You know what, though? I just donâ€™t care. To me, the OnePlus 7 Pro takes amazing photos. Iâ€™m not a photographer, but Iâ€™m sure professionals could point out to me all the ways in which the OnePlus 7 Proâ€™s camera is inferior to something else, such as the iPhone 11 Pro Max or the Google Pixel 4. I would politely nod my head, but, in the end, the photos I take with my 7 Pro look so close to the photos I take with other, higher-end phones. Unless youâ€™re a pixel-peeper or super nit-picky about pictures and video, youâ€™d probably be happy with them, too.
Camera shootout: OnePlus 8 Pro vs Galaxy S20 Plus vs Huawei P40 Pro
On a related note, the pop-up selfie camera â€” which is a real point of contention â€” has proven to be one of the star features of the OnePlus 7 Pro. Not only is it more convenient, aesthetically pleasing, and secure to have the selfie camera hidden away when I donâ€™t need it, but itâ€™s a fun party trick. Not too long before the quarantine started, I saw someoneâ€™s jaw drop when I used the selfie camera on my phone. â€œThat is so cool,â€� they shouted. How often does that happen with smartphones anymore?
Only a few gripes and all are minor
Really, I could gush about the OnePlus 7 Pro for a long time. Thereâ€™s a lot to love about this phone. However, Iâ€™m not so star-struck that I canâ€™t see that there are some very notable flaws to the device that I would change if I could.
For starters, the phone is missing two things that a lot of people require for a smartphone: a headphone jack and expandable storage. The fact that OnePlusâ€™ phones all max out at 256GB of internal storage makes the latter issue even more of a problem, as thereâ€™s nothing you can do if you need more space.
The lack of a headphone jack, no microSD card, ultra-curvy sides, and even the one choice of colorway are just some of the things I would change.
Additionally, the curved glass on the sides of the phone is maybe a little too curvy. It doesnâ€™t happen often, but there have been times where Iâ€™ve accidentally opened an app or hit a button thatâ€™s close to the edge of the display. Itâ€™s annoying and I would definitely be happier if there were less curve â€” not totally flat, but just a little more restrained.
There are also some software aspects missing from the otherwise-awesome Oxygen OS. Thereâ€™s no always-on display on the OnePlus 7 Pro, which there absolutely should be (and hopefully will be soon). There are also fewer customization options when compared to something like Samsungâ€™s One UI, which is disappointing. I canâ€™t even do simple things such as change the fingerprint sensor animation or the system-wide font unless I choose one of the very few options OnePlus gives me.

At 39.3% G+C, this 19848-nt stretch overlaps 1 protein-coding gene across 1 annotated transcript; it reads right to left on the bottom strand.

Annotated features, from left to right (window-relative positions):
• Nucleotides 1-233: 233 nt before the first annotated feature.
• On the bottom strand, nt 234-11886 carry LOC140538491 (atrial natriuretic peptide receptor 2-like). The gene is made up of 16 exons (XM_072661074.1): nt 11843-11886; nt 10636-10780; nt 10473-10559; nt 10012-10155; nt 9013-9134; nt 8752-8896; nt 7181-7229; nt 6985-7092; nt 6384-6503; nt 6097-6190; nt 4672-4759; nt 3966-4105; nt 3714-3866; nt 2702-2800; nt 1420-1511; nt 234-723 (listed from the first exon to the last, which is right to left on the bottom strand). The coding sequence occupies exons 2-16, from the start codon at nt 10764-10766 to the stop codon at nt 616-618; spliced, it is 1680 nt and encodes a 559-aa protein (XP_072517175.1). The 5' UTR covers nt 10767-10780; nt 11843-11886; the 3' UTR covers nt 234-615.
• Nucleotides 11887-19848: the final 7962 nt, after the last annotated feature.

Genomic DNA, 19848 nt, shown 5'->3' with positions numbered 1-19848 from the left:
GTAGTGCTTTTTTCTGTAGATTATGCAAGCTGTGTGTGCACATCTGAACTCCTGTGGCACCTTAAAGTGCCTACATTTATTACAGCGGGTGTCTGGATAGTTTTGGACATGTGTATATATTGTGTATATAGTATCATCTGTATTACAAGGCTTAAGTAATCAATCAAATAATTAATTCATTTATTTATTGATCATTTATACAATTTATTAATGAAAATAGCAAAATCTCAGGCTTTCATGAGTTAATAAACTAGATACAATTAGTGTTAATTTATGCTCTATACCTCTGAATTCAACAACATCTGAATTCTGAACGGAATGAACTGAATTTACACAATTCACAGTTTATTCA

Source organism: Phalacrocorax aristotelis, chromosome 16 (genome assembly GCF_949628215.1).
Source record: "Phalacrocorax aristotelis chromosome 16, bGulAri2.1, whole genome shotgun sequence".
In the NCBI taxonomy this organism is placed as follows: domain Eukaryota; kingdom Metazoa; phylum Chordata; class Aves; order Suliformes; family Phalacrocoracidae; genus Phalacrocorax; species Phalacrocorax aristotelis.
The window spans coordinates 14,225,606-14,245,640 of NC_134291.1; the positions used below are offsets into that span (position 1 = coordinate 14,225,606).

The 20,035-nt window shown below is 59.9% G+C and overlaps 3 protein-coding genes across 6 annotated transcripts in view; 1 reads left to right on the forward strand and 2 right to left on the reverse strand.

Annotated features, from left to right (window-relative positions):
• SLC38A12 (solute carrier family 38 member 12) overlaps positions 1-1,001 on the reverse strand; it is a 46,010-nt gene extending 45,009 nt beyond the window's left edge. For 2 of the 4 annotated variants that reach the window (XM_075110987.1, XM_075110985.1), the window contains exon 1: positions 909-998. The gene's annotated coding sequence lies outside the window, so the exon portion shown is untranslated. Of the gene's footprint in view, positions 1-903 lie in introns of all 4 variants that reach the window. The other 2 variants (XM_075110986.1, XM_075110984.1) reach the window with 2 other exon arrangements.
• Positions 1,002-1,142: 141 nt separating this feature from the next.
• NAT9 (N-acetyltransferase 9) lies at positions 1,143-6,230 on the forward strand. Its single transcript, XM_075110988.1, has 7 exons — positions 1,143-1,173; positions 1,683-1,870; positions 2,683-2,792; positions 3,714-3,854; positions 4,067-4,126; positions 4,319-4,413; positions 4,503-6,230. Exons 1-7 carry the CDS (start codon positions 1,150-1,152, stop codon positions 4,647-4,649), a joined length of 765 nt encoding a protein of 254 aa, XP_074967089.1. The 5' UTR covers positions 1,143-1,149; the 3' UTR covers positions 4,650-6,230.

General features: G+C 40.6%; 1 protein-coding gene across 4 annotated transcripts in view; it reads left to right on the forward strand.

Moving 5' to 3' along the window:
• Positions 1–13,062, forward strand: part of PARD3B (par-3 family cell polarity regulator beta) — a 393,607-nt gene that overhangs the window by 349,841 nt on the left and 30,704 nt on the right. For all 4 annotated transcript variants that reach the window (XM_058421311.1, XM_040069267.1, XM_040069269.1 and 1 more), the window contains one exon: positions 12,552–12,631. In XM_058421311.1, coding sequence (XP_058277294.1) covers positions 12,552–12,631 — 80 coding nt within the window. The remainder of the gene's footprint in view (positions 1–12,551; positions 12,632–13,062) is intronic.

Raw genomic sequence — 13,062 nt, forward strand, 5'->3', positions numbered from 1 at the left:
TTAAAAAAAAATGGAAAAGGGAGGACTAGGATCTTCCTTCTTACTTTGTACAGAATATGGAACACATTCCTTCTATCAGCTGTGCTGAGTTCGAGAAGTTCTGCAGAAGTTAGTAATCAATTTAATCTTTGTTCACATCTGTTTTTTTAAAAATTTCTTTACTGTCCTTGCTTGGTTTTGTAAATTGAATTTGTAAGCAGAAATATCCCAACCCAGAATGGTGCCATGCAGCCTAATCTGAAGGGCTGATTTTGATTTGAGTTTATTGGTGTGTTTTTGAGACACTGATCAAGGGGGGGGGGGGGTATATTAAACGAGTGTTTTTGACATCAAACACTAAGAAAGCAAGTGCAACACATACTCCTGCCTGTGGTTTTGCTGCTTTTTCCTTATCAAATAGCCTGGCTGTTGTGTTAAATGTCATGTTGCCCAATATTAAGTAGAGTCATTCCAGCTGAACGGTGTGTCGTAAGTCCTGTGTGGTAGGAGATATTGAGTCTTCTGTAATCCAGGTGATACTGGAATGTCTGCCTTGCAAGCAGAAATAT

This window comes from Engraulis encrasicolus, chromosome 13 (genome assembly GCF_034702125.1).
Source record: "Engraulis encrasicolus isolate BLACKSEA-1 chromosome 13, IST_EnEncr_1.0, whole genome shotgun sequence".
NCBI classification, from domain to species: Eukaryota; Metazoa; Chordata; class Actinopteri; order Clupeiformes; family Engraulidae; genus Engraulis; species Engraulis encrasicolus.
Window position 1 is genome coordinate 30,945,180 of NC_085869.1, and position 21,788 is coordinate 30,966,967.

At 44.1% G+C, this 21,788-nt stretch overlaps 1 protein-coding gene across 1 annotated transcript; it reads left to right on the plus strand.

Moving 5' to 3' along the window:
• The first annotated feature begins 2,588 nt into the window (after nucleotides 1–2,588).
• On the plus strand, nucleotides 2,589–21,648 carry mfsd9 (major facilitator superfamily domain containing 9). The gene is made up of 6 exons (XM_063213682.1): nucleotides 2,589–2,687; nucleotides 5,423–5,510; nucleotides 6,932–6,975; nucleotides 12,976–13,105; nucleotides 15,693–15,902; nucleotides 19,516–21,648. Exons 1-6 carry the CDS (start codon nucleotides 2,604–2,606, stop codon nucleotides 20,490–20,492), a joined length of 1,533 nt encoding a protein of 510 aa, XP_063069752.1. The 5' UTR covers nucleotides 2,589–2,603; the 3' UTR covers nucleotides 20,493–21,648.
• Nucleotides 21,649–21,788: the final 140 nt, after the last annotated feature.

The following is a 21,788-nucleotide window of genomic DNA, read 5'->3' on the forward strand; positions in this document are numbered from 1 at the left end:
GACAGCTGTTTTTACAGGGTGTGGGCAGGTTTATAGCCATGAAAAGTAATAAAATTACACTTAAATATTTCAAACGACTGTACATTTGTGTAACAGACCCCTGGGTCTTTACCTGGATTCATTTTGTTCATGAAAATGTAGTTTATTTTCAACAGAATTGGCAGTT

Oh, and I had to buy the phone in blue to get the top-tier 12GB RAM/256GB ROM version. Iâ€™m not a fan of blue. Give me all the color options for all configurations, OnePlus.
Honestly, the OnePlus 7 Pro might be too good
Unless something really surprising comes down the pipeline this year, I donâ€™t expect Iâ€™ll be upgrading my OnePlus 7 Pro any time soon. The OnePlus 8 Pro doesnâ€™t offer me anything I want that I donâ€™t already have â€” and even if it did, that display cutout would prevent me from buying one. The Galaxy S20 series is ho-hum at best this year, and the Galaxy Note 20 will likely just be a rehash of that line with an added stylus. The Google Pixel 5 is expected to be more a mid-ranger this year, and I have no desire to jump ship to iOS with the iPhone 12 series.
In fact, the only phone thatâ€™s really caught my eye in 2020 so far is the Poco F2 Pro. Surprise, surprise, it looks a lot like the OnePlus 7 Pro.
Related:Â OnePlus 8T and 8T Pro: 7 things we want to see
This all makes me wonder if OnePlus accidentally made the 7 Pro too good. As a smartphone geek who works forÂ Android Authority, I donâ€™t even remember a time in which I didnâ€™t want to upgrade my phone. Usually, after just a month or two with a new device, Iâ€™m already eyeballing something else thatâ€™s better, sleeker, faster, or more powerful. That just isnâ€™t happening anymore, though.
The bottom line is this: if youâ€™re in the market for a phone right now, donâ€™t overlook the OnePlus 7 Pro just because itâ€™s a year old. Itâ€™s still got it where it counts and youâ€™re liable to fall in love with it just like I did.